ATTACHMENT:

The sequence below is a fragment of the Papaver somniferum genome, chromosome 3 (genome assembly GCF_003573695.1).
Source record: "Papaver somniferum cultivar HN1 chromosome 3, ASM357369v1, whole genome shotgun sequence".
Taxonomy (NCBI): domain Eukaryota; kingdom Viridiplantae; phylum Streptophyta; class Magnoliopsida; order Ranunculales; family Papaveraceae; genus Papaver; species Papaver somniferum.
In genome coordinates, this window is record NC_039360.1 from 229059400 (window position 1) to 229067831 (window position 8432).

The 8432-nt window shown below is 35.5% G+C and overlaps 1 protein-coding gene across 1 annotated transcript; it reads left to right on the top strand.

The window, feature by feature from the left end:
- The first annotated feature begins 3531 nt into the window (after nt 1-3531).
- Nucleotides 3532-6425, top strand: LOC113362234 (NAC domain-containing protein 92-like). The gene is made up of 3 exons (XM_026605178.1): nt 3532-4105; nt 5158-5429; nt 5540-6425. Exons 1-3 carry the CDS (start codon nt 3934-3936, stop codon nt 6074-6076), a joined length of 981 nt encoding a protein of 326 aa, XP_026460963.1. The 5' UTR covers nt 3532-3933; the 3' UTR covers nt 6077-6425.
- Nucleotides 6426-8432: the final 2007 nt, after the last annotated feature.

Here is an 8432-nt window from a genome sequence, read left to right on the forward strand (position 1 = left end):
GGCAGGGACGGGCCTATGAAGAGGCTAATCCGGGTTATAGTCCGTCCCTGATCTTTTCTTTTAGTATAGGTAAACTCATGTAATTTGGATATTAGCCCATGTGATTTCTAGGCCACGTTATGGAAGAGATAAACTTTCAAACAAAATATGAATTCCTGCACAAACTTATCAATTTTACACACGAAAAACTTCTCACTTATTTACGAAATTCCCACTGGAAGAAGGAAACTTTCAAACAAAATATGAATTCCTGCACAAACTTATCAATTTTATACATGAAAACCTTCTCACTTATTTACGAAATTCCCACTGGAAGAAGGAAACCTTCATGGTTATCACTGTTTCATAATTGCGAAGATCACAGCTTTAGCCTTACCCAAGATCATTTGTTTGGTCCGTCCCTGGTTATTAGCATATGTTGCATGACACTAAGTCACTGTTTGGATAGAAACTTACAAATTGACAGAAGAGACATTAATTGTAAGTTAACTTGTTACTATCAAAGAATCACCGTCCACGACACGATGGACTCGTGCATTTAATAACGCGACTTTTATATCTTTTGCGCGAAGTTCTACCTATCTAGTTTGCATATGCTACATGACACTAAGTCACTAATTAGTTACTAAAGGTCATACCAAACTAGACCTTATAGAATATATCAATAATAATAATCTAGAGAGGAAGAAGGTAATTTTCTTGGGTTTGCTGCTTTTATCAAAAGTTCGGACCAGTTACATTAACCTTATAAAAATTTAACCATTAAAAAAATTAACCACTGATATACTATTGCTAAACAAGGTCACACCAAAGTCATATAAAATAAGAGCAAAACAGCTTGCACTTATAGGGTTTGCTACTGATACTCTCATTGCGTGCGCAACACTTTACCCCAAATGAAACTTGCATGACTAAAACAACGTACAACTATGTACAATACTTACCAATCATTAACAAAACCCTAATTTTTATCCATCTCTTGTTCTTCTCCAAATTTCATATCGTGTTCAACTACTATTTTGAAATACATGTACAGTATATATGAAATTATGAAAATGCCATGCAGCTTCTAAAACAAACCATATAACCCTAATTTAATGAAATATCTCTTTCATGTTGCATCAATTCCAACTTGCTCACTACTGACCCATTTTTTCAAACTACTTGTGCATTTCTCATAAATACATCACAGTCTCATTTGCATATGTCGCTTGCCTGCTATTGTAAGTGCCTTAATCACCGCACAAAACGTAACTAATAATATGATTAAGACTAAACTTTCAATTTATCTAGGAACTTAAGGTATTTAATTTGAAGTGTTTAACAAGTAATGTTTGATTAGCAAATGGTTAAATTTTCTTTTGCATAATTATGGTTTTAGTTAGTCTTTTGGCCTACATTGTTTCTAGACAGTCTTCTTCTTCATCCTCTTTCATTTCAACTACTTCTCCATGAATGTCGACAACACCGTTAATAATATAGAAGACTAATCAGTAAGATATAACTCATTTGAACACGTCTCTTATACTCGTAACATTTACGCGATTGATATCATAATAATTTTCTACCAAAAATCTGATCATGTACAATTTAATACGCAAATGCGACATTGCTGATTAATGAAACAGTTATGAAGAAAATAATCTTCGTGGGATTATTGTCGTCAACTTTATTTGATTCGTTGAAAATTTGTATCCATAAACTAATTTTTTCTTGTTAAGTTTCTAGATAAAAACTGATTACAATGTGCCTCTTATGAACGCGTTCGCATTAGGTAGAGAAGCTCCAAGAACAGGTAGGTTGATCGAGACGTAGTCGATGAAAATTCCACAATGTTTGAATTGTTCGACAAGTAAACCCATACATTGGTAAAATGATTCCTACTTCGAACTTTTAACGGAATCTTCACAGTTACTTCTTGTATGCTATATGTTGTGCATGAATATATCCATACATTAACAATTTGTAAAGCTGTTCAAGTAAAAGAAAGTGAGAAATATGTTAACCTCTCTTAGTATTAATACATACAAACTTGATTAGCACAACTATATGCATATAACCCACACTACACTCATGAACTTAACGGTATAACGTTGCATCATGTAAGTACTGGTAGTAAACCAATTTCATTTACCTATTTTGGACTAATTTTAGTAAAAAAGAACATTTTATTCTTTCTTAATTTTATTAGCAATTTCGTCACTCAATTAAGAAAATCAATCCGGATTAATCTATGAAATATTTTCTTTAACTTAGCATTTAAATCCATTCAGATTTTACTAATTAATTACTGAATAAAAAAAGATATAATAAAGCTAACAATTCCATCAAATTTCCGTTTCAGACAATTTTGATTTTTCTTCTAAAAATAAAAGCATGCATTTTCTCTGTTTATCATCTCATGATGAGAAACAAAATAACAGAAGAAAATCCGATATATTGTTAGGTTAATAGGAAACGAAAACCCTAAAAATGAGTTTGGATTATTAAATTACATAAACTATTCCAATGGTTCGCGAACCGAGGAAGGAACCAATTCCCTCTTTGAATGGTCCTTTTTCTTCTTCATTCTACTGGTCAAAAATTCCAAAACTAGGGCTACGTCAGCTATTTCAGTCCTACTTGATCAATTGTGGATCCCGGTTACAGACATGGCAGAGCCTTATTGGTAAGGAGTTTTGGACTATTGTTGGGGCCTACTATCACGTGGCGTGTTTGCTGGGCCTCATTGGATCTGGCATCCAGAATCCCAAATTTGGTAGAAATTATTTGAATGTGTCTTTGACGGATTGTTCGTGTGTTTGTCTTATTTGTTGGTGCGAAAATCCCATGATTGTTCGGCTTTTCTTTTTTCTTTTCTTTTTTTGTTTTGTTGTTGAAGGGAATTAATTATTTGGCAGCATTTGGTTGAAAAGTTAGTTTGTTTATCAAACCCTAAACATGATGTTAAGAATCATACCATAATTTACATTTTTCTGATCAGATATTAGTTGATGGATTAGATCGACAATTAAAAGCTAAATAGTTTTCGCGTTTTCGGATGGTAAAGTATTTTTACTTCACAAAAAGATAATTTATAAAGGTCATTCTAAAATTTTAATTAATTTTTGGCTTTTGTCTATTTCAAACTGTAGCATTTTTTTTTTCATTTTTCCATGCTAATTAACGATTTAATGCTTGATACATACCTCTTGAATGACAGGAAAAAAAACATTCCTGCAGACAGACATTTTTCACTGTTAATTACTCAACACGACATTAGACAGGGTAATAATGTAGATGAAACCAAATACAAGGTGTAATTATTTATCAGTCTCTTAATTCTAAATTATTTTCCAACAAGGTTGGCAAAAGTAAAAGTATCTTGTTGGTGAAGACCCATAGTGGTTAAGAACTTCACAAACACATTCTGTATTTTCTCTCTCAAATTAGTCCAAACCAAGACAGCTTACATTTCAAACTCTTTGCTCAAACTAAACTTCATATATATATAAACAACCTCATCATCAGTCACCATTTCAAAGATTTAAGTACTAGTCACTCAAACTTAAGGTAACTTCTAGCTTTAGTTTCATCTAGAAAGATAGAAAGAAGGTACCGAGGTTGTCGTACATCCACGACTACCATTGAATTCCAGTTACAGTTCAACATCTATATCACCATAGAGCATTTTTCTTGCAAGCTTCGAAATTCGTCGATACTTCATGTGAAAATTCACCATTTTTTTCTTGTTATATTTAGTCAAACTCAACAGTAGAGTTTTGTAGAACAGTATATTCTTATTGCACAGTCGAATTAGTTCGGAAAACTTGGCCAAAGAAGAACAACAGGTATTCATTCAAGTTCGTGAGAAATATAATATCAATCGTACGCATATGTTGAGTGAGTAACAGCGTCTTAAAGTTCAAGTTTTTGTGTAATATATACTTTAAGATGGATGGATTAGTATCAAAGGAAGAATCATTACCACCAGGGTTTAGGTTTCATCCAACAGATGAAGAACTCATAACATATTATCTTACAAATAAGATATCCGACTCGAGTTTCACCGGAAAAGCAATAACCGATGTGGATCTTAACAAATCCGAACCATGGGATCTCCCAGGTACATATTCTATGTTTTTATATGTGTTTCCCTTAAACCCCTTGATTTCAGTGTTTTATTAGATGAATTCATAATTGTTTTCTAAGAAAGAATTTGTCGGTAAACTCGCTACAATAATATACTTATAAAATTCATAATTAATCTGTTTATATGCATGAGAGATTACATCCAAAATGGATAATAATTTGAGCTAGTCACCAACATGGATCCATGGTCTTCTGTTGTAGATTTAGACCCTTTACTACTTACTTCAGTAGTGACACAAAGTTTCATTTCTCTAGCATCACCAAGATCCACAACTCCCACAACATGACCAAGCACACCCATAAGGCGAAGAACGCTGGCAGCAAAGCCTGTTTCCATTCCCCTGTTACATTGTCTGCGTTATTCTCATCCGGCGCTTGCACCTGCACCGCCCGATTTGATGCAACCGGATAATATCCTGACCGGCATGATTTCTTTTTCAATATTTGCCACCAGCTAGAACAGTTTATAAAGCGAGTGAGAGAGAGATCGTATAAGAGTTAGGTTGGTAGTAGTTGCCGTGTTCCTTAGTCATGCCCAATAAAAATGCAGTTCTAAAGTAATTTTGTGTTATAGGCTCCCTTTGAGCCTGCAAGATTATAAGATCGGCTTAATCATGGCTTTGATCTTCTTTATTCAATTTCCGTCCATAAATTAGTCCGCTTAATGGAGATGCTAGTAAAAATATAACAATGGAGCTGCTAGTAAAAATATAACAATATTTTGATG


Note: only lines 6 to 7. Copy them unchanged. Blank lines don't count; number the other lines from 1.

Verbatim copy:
The window, feature by feature from the left end:
- The first annotated feature begins 3531 nt into the window (after nt 1-3531).